Portrait of the emerging business as an older dog
Xbox, one of MSFT's most expensive "emerging businesses" to date, is now some 5 years old and no longer a young dog. In 2001, when the original unit was launched, there was already concern that MSFT was being far too optimistic about its prospects:
When Microsoft expects to break even is moot. Henry Blodget, Merrill Lynch's celebrated internet analyst estimates it could take as long as five years for the company to recoup its investment - essentially the life-cycle of the product.
In the same article, Robbie Bach, Xbox division head, took issue with Blodget's assessment, saying (among other things):
Microsoft does not go into businesses that make losses for five years. I have my own profit-and-loss account.
"Five years" have now passed, and the Xbox division has made annual losses over that entire period (albeit that it did have one profitable quarter on the back of the Halo launch). So, while props to Blodget are due, even his assessment ended up being recklessly optimistic.
Before determining how long it will actually take MSFT to "recoup the investment", let's try and determine what that investment has been. That's more difficult than it might appear, since MSFT didn't break out segment P/L in the earlier years. However, according to this article in '05, Forbes estimates losses for the first 4 years at approximately $4B. Add to that what we know from MSFT's subsequent earnings reports (which do break out segment P/L), and that total rises to at least $5.3B and possibly higher (depending on what Forbes included in their calculation). So, minimum $5.3B investment to date and counting, since the division still isn't profitable.
Now to the return part. How much profit could MSFT potentially generate from Xbox? Well, we can't look to MSFT for input because they've never bothered to even roughly estimate it publicly. However, we can look to SONY, the segment leader, for some idea of what's possible. From what I can see (and admittedly I couldn't locate the source I recalled), in their best year ever, SONY appears to have generated some $1B in profit from their PlayStation-led gaming franchise. Let's be hugely generous to MSFT by assuming they can supplant SONY tomorrow, and get to that former level of record profitability (SONY currently being expected to lose as much as $1.7B on the back of the PS3 launch). At that rate of return, it would take another 5+ years to breakeven, for a net total of 10+ years just to recoup the investment - twice what Blodget predicted, and more than twice Bach's estimate. But wait, it gets worse. In reality, while MSFT might ultimately be able to generate more creative options for monetization than SONY (TBD), assuming $1B in profits, or even half that, any time soon, has a likely probability of zero when rounded to the nearest decimal place. So, actual time to recoup the investment, assuming it ever occurs, will likely be measured in decades. Keep in mind that Ballmer's characterization of this business, as recently as May 31, 2006, was:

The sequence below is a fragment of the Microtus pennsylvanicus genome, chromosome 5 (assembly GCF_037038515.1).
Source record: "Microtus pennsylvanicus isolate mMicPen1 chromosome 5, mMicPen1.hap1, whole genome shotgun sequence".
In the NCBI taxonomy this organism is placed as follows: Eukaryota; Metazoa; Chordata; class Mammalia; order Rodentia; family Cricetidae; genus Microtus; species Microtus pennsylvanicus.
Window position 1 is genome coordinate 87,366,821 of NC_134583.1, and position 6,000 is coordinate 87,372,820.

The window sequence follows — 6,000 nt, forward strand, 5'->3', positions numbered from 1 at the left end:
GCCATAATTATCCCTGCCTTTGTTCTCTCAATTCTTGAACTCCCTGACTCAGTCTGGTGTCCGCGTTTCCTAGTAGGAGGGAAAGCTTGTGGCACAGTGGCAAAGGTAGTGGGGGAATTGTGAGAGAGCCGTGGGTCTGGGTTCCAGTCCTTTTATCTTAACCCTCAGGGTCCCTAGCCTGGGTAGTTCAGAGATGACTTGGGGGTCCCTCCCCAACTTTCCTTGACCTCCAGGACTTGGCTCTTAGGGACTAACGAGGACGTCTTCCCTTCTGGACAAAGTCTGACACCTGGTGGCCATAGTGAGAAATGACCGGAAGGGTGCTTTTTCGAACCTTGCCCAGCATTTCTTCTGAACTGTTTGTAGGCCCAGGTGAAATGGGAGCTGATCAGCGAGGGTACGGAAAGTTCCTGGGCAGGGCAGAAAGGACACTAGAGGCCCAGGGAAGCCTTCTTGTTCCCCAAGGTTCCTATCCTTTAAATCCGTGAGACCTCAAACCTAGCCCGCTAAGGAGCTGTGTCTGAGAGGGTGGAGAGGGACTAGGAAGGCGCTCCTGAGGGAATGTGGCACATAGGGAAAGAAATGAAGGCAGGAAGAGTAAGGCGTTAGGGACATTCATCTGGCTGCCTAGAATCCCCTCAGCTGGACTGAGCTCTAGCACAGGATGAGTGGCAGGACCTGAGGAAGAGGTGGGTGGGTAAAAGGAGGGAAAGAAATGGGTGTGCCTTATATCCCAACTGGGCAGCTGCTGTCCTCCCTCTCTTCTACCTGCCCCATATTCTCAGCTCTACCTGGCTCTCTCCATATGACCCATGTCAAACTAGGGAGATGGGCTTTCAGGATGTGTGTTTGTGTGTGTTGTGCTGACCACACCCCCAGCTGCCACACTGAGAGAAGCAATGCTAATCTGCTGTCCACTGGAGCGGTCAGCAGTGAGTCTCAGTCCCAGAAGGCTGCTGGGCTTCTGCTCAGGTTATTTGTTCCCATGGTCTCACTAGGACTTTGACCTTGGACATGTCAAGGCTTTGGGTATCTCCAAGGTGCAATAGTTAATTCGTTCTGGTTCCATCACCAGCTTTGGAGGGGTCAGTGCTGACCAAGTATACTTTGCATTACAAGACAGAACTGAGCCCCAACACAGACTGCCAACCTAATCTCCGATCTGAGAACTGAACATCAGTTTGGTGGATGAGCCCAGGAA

I'll tell you that was one of the great creations of shareholder value of all time.
My question would be: Based on what evidence?
All of which raises the question of what MSFT's broader strategy wrt emerging businesses is, and how success is measured. Are they worthwhile standalone efforts, meant to be profitable in typical industry 3-5 year timeframes (or less), but MSFT just can't execute properly? Or are they always, at least in part, defensive plays aimed at protecting the existing crown jewels and only justifiable (financially at least) on that basis? I think the answer is a combination of both, which explains why MSFT's "investments" continue to be viewed by many externally as hopelessly unsuccessful, especially when they weren't sold to the street or shareholders on that basis. Net net, MSFT needs to start rationalizing its efforts and ensuring that if new ventures are being touted as making standalone financial sense, that they in fact do so, and over timeframes that most would consider reasonable. Otherwise, the street and investors will continue to focus on the order-of-magnitude better risk/reward investment choices of competitors (e.g. AAPL's in Ipod, GOOG/YHOO's in search/advertising), and conclude that Ballmer and team are either inept, bullshitting about the true purpose of these investments, or working on timeframes that even the longest of "long-term" investors would balk at.
Update: note that in the linked webcast, Ballmer infers that Xbox losses hadn't yet reached $4B (as of May '06). Specifically, he says:
Let's say we go negative $4 billion before we start going positive
That's at odds with Forbes' estimate and seemingly MSFT's own reported financials, but possibly true if there's some discrepancy in what H&E losses were directly attributable to Xbox (let's ignore the possibility that losses may well have been understated by charitable interpretations of what costs to bill to G&A and R&D versus the unit). Suffice to say, that $4B vs $5B (or somewhere in between), while substantial, doesn't change the underlying analysis that materially (i.e. minimum payback period becomes 9+ years vs 10+, and likely still decades under any more-realistic scenario).
Update #2: And the expectations for Xbox profitability get pushed out even further:
When asked how long it will be before Microsoft starts making money on Xbox, Bach replied, "To be clear, we have said that in fiscal 08, entertainment and devices makes money. That’s not exactly Xbox. We don’t break profit down by business. And there are parts of entertainment and devices that make money. Xbox doesn’t. Xbox has to make significant progress to enable E&D to get there."